Likelihood That a Woman With Screen-Detected Breast Cancer Has Had Her ‘Life Saved’ by That Screening

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Welch: “Thus the probability that a 50-year old woman with screen detected breast cancer avoids a breast cancer death because of mammography is 13% (250/1910)….This probability also rises with age. The effect is most dramatic for a 70-year old woman, because the proportion of screen-detected cancers in this age group is relatively low (52%).”

McCaughey: It is true, as the model suggests, “that most women with screen-detected breast cancer have not had their lives saved by screening.” But 13% of women in that age group who had their cancer detected by screening had their lives saved.  That is significant.

 

By H. Gilbert Welch, MD, MPH and Brittney A. Frankel

Background: 
Perhaps the most persuasive messages promoting screening mammography come from women who argue that the test “saved my life.” Because other possibilities exist, we sought to determine how often lives were actually saved by mammography screening.

Methods: We created a simple method to estimate the probability that a woman with screen-detected breast cancer has had her life saved because of screening. We used DevCan, the National Cancer Institute’s software for analyzing Surveillance Epidemiology and End Results (SEER) data, to estimate the 10-year risk of diagnosis and the 20-year risk of death—a time horizon long enough to capture the downstream benefits of screening. Using a range of estimates on the ability of screening mammography to reduce breast cancer mortality (relative risk reduction [RRR], 5%-25%), we estimated the risk of dying from breast cancer in the presence and absence of mammography in women of various ages (ages 40, 50, 60, and 70 years).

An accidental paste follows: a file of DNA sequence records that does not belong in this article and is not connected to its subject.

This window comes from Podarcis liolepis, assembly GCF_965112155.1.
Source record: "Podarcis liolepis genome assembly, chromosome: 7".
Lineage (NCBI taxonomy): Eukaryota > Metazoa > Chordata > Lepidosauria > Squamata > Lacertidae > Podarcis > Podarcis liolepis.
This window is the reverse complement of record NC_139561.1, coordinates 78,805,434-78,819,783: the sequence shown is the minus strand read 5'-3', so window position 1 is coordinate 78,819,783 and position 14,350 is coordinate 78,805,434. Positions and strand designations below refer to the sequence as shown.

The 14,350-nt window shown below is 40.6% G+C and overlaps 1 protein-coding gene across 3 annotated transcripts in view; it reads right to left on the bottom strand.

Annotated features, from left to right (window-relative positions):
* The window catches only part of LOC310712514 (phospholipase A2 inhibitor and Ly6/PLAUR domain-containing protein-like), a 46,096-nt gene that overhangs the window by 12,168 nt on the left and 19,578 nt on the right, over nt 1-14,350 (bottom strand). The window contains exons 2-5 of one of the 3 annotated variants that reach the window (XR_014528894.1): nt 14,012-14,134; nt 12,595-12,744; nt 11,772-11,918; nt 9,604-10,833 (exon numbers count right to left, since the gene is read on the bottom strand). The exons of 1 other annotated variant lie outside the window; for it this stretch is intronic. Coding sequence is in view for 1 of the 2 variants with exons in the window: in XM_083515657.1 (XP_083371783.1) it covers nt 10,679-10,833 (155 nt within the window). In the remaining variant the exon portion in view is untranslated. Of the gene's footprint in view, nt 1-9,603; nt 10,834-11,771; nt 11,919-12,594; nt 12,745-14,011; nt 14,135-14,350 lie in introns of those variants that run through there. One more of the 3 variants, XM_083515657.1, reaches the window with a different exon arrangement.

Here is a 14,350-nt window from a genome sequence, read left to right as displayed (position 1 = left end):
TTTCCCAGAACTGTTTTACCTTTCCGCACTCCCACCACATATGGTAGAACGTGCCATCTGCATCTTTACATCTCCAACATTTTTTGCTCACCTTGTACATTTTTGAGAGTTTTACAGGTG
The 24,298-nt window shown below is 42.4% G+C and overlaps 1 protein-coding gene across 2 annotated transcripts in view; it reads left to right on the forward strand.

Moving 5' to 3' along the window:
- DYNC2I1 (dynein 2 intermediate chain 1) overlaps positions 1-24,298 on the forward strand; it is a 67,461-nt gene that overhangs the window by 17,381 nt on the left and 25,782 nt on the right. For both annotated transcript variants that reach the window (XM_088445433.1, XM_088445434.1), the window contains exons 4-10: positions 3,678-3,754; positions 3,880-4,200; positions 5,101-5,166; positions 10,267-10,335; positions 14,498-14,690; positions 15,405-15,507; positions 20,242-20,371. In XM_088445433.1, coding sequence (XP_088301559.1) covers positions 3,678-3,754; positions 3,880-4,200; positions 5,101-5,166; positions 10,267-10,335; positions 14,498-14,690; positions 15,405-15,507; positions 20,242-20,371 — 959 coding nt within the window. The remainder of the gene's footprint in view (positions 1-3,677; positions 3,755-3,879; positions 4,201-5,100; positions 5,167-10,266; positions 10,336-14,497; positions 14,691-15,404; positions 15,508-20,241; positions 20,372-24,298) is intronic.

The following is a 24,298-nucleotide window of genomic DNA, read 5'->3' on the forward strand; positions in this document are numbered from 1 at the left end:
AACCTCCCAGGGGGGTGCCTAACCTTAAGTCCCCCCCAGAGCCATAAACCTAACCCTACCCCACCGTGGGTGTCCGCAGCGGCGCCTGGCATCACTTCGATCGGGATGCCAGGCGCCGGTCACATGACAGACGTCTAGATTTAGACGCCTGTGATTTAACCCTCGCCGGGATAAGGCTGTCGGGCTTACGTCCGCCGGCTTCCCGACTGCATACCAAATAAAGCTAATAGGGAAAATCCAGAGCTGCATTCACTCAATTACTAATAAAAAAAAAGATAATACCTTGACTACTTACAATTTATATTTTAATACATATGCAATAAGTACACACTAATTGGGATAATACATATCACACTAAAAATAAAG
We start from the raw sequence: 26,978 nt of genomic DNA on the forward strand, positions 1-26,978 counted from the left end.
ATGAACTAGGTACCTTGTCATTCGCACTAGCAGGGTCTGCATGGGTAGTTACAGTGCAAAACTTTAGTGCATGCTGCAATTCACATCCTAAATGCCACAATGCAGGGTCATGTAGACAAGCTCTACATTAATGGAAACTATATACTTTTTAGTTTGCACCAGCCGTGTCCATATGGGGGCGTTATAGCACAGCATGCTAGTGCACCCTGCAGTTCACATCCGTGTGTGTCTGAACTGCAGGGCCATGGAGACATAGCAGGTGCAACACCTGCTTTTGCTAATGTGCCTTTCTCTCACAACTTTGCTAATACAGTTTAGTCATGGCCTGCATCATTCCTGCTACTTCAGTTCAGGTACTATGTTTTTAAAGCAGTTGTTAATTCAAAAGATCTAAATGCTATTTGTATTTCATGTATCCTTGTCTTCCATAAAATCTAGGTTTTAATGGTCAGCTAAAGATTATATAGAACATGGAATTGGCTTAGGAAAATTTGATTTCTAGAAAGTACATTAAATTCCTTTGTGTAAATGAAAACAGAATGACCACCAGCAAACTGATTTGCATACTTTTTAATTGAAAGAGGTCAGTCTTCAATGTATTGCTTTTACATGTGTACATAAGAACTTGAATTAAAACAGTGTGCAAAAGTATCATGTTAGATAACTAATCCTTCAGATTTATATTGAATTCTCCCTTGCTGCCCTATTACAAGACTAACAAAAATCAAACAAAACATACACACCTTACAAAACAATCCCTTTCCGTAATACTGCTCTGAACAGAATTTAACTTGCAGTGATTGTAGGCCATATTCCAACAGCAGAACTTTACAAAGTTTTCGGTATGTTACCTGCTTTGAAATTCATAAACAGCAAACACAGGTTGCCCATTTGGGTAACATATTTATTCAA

Results: We found that for a 50-year-old woman, the estimated risk of having a screen-detected breast cancer in the next 10 years is 1910 per 100 000. Her observed 20-year risk of breast cancer death is 990 per 100 000. Assuming that mammography has already reduced this risk by 20%, the risk of death in the absence of screening would be 1240 per 100 000, which suggests that the mortality benefit accrued to 250 per 100 000. Thus, the probability that a woman with screen-detected breast cancer avoids a breast cancer death because of mammography is 13% (250/1910). This number falls to 3% if screening mammography reduces breast cancer mortality by 5%. Similar analyses of women of different ages all yield probability estimates below 25%.

Conclusions: Most women with screen-detected breast cancer have not had their life saved by screening. They are instead either diagnosed early (with no effect on their mortality) or overdiagnosed.

To read the entire report, click here

Author Affiliations: Dartmouth Institute for Health Policy and Clinical Practice, Dartmouth College, Hanover, New Hampshire.


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